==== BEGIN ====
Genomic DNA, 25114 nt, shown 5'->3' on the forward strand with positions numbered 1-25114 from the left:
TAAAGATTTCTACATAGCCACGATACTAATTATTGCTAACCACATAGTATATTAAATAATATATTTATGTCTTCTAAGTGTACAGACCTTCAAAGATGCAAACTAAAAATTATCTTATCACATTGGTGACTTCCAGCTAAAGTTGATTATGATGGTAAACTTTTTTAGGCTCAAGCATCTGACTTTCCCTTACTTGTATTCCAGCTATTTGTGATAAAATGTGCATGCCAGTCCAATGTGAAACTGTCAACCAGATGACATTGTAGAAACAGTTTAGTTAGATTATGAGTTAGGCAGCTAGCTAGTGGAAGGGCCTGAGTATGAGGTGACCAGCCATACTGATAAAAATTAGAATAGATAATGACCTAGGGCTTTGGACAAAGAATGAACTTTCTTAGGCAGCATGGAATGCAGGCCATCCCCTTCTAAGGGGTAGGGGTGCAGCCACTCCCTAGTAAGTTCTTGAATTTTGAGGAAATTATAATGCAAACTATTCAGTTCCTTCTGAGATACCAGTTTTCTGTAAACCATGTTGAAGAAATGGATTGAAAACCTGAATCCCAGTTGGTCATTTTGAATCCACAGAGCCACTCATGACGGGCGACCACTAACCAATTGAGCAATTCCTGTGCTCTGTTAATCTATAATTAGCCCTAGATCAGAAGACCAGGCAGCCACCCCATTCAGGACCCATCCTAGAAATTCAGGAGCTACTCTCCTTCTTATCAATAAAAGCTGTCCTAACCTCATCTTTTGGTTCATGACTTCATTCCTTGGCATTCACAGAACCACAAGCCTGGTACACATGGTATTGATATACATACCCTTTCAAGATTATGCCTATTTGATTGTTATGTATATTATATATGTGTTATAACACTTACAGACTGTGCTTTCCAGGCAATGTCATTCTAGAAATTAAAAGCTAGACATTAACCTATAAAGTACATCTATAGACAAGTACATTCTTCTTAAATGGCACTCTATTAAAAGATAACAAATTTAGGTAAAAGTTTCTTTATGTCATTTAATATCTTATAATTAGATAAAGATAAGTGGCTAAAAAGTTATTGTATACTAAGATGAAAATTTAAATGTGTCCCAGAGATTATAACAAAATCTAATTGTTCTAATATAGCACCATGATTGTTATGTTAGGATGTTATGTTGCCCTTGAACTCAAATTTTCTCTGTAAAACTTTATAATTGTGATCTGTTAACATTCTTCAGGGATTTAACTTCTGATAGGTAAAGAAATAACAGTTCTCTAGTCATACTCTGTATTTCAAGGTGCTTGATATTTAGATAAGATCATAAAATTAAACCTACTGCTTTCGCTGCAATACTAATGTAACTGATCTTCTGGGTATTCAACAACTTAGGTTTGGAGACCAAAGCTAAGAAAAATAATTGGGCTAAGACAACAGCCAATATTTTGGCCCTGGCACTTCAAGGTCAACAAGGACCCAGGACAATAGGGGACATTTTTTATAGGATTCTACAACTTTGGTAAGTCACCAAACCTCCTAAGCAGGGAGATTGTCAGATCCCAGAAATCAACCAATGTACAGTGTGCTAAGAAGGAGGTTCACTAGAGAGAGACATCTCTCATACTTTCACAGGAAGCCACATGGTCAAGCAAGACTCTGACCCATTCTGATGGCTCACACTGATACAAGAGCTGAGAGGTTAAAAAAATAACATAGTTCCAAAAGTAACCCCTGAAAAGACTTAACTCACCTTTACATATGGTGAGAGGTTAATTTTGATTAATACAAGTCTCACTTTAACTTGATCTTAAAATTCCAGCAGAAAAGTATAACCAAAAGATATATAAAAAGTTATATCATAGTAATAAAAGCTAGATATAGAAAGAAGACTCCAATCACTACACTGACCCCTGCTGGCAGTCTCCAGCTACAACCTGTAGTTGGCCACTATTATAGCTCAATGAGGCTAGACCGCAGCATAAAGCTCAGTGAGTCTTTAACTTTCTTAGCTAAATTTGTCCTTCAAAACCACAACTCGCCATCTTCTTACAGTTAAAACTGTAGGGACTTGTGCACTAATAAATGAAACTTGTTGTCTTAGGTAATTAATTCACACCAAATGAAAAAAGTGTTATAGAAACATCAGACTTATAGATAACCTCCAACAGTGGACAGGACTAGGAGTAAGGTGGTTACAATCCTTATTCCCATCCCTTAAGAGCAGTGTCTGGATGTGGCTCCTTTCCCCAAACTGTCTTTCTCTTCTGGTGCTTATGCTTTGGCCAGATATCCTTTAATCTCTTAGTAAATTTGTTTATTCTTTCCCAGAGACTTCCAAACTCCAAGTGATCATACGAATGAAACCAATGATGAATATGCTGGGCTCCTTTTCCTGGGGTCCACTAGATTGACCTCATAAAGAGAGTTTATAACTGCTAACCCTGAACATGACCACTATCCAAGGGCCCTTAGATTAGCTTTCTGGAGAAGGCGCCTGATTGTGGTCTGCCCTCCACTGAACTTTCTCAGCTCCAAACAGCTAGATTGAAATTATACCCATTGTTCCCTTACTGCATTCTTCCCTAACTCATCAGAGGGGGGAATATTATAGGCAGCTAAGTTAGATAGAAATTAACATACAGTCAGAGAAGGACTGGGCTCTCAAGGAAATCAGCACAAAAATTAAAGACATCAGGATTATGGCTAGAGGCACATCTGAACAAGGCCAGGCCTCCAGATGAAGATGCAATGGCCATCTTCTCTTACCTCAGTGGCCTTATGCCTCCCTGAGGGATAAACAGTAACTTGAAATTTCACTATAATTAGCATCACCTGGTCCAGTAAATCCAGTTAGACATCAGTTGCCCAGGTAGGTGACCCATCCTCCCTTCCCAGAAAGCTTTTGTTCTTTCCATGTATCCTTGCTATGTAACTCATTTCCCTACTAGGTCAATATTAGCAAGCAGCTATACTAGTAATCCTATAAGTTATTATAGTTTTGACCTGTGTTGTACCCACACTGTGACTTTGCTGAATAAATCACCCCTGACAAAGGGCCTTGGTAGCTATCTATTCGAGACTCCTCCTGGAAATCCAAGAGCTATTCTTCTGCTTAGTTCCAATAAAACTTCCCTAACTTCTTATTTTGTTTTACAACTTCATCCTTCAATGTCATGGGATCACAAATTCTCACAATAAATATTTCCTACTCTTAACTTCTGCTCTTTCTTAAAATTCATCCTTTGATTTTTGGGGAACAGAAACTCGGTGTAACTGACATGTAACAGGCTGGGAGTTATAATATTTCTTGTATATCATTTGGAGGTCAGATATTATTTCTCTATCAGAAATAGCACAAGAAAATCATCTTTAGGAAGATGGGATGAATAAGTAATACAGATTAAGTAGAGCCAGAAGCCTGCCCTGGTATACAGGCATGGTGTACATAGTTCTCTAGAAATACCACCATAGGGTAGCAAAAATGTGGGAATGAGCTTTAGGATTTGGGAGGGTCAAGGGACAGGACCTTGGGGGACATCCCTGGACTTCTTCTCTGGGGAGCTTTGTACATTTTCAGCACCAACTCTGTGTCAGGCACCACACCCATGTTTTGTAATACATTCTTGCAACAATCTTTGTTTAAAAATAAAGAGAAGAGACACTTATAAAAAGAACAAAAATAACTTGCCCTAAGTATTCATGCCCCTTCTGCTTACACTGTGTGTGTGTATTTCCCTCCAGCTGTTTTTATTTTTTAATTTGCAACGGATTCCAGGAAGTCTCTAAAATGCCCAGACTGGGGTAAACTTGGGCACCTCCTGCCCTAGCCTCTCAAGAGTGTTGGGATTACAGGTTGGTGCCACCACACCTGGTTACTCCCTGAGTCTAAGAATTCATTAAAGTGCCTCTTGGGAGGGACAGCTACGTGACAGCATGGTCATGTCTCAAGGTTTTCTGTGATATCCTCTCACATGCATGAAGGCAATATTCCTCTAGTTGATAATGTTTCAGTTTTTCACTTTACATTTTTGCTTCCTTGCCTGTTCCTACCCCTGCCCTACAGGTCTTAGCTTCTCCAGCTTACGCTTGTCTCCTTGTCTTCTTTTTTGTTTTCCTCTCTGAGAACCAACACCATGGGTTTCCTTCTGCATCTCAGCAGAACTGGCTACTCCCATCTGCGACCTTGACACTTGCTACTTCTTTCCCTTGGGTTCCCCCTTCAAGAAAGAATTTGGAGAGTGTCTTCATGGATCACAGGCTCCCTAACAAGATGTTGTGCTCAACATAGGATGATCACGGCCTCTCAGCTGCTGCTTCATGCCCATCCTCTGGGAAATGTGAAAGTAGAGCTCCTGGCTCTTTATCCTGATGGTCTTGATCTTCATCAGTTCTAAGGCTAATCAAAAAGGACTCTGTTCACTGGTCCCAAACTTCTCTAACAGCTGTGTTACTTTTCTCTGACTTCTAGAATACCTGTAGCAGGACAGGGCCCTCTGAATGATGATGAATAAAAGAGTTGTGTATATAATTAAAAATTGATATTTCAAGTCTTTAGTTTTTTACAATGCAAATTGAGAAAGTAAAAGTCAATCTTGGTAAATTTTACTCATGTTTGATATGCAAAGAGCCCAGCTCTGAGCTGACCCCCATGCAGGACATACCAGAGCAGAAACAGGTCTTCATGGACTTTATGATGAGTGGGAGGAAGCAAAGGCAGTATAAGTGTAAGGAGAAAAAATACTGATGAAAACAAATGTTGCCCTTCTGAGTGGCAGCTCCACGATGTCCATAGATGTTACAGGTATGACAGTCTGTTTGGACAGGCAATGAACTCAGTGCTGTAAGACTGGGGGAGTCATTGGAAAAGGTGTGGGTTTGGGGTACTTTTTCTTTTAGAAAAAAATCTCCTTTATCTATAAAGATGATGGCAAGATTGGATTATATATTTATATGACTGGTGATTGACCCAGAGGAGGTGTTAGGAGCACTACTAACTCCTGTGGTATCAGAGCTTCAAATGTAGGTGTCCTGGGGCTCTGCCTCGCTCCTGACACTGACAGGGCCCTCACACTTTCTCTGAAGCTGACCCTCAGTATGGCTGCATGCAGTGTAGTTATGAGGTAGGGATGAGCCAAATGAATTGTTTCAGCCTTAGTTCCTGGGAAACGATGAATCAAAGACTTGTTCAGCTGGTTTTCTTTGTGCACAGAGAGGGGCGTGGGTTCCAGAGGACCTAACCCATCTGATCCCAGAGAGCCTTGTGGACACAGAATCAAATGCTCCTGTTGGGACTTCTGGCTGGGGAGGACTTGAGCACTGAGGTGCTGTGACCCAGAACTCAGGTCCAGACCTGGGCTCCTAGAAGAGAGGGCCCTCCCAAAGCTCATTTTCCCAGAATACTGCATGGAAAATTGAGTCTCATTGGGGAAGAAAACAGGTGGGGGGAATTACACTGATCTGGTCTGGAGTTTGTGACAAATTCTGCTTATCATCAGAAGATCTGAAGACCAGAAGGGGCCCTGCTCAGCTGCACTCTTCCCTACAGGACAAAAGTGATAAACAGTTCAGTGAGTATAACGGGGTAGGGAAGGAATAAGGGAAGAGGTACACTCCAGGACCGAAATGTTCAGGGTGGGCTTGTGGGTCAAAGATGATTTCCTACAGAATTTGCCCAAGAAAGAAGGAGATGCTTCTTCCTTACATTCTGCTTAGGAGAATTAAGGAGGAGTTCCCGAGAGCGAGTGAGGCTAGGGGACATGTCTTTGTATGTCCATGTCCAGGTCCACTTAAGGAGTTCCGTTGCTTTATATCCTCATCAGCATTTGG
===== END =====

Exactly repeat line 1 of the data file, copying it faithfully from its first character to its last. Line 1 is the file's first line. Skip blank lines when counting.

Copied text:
Genomic DNA, 25114 nt, shown 5'->3' on the forward strand with positions numbered 1-25114 from the left: